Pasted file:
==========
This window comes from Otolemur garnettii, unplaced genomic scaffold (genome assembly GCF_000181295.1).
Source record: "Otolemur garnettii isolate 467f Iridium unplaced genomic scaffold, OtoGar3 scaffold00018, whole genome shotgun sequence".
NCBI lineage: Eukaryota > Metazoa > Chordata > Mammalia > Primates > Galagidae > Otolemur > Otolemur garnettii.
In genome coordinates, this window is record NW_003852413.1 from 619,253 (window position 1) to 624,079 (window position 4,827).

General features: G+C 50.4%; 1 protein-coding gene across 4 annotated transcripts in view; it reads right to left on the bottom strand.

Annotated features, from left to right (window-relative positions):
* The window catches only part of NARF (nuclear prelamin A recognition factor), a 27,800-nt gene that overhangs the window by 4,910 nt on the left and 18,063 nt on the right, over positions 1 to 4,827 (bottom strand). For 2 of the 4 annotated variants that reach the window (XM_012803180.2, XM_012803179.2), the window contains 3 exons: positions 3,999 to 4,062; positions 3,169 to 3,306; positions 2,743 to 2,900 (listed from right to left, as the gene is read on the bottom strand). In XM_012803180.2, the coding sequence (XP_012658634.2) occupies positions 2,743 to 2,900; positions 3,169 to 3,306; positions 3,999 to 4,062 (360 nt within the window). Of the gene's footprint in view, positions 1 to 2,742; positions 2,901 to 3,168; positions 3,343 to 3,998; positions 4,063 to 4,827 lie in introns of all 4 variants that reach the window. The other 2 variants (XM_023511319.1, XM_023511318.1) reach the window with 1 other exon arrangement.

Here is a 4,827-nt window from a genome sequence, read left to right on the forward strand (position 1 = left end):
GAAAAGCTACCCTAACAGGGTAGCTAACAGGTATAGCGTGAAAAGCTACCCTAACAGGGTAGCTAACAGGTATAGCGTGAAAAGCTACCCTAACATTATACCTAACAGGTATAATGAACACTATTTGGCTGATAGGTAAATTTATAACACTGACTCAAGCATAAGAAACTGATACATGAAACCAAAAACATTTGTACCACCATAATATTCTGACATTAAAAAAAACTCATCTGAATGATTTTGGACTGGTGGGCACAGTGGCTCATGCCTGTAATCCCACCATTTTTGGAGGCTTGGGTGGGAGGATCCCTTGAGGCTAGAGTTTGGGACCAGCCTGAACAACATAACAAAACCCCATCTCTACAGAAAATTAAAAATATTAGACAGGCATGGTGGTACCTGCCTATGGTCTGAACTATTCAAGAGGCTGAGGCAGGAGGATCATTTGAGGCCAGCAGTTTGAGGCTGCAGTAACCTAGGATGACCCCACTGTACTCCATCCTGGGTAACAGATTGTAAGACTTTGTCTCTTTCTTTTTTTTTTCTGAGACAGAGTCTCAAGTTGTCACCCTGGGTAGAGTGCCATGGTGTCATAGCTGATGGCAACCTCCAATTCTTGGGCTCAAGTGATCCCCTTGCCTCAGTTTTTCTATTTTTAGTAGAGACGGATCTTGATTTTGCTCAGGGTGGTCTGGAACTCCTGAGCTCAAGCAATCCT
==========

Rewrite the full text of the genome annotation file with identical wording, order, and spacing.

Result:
This window comes from Otolemur garnettii, unplaced genomic scaffold (genome assembly GCF_000181295.1).
Source record: "Otolemur garnettii isolate 467f Iridium unplaced genomic scaffold, OtoGar3 scaffold00018, whole genome shotgun sequence".
NCBI lineage: Eukaryota > Metazoa > Chordata > Mammalia > Primates > Galagidae > Otolemur > Otolemur garnettii.
In genome coordinates, this window is record NW_003852413.1 from 619,253 (window position 1) to 624,079 (window position 4,827).

General features: G+C 50.4%; 1 protein-coding gene across 4 annotated transcripts in view; it reads right to left on the bottom strand.

Annotated features, from left to right (window-relative positions):
* The window catches only part of NARF (nuclear prelamin A recognition factor), a 27,800-nt gene that overhangs the window by 4,910 nt on the left and 18,063 nt on the right, over positions 1 to 4,827 (bottom strand). For 2 of the 4 annotated variants that reach the window (XM_012803180.2, XM_012803179.2), the window contains 3 exons: positions 3,999 to 4,062; positions 3,169 to 3,306; positions 2,743 to 2,900 (listed from right to left, as the gene is read on the bottom strand). In XM_012803180.2, the coding sequence (XP_012658634.2) occupies positions 2,743 to 2,900; positions 3,169 to 3,306; positions 3,999 to 4,062 (360 nt within the window). Of the gene's footprint in view, positions 1 to 2,742; positions 2,901 to 3,168; positions 3,343 to 3,998; positions 4,063 to 4,827 lie in introns of all 4 variants that reach the window. The other 2 variants (XM_023511319.1, XM_023511318.1) reach the window with 1 other exon arrangement.

Here is a 4,827-nt window from a genome sequence, read left to right on the forward strand (position 1 = left end):
GAAAAGCTACCCTAACAGGGTAGCTAACAGGTATAGCGTGAAAAGCTACCCTAACAGGGTAGCTAACAGGTATAGCGTGAAAAGCTACCCTAACATTATACCTAACAGGTATAATGAACACTATTTGGCTGATAGGTAAATTTATAACACTGACTCAAGCATAAGAAACTGATACATGAAACCAAAAACATTTGTACCACCATAATATTCTGACATTAAAAAAAACTCATCTGAATGATTTTGGACTGGTGGGCACAGTGGCTCATGCCTGTAATCCCACCATTTTTGGAGGCTTGGGTGGGAGGATCCCTTGAGGCTAGAGTTTGGGACCAGCCTGAACAACATAACAAAACCCCATCTCTACAGAAAATTAAAAATATTAGACAGGCATGGTGGTACCTGCCTATGGTCTGAACTATTCAAGAGGCTGAGGCAGGAGGATCATTTGAGGCCAGCAGTTTGAGGCTGCAGTAACCTAGGATGACCCCACTGTACTCCATCCTGGGTAACAGATTGTAAGACTTTGTCTCTTTCTTTTTTTTTTCTGAGACAGAGTCTCAAGTTGTCACCCTGGGTAGAGTGCCATGGTGTCATAGCTGATGGCAACCTCCAATTCTTGGGCTCAAGTGATCCCCTTGCCTCAGTTTTTCTATTTTTAGTAGAGACGGATCTTGATTTTGCTCAGGGTGGTCTGGAACTCCTGAGCTCAAGCAATCCT